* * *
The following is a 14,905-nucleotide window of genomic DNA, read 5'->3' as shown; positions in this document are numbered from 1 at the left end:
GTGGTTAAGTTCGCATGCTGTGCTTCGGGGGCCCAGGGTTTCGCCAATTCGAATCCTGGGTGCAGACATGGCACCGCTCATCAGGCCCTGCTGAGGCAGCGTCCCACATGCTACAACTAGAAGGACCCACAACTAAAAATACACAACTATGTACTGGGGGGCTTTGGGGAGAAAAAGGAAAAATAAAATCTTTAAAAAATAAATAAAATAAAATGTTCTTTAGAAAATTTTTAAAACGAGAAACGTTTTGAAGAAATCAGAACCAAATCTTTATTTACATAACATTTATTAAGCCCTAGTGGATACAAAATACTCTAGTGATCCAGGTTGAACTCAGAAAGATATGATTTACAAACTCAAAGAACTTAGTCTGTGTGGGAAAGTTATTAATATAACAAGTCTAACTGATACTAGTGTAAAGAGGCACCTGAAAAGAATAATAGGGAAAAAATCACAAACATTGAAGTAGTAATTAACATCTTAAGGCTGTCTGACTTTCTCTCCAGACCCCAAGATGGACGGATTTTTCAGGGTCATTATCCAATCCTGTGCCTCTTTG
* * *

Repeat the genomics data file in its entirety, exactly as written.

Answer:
The following is a 14,905-nucleotide window of genomic DNA, read 5'->3' as shown; positions in this document are numbered from 1 at the left end:
GTGGTTAAGTTCGCATGCTGTGCTTCGGGGGCCCAGGGTTTCGCCAATTCGAATCCTGGGTGCAGACATGGCACCGCTCATCAGGCCCTGCTGAGGCAGCGTCCCACATGCTACAACTAGAAGGACCCACAACTAAAAATACACAACTATGTACTGGGGGGCTTTGGGGAGAAAAAGGAAAAATAAAATCTTTAAAAAATAAATAAAATAAAATGTTCTTTAGAAAATTTTTAAAACGAGAAACGTTTTGAAGAAATCAGAACCAAATCTTTATTTACATAACATTTATTAAGCCCTAGTGGATACAAAATACTCTAGTGATCCAGGTTGAACTCAGAAAGATATGATTTACAAACTCAAAGAACTTAGTCTGTGTGGGAAAGTTATTAATATAACAAGTCTAACTGATACTAGTGTAAAGAGGCACCTGAAAAGAATAATAGGGAAAAAATCACAAACATTGAAGTAGTAATTAACATCTTAAGGCTGTCTGACTTTCTCTCCAGACCCCAAGATGGACGGATTTTTCAGGGTCATTATCCAATCCTGTGCCTCTTTG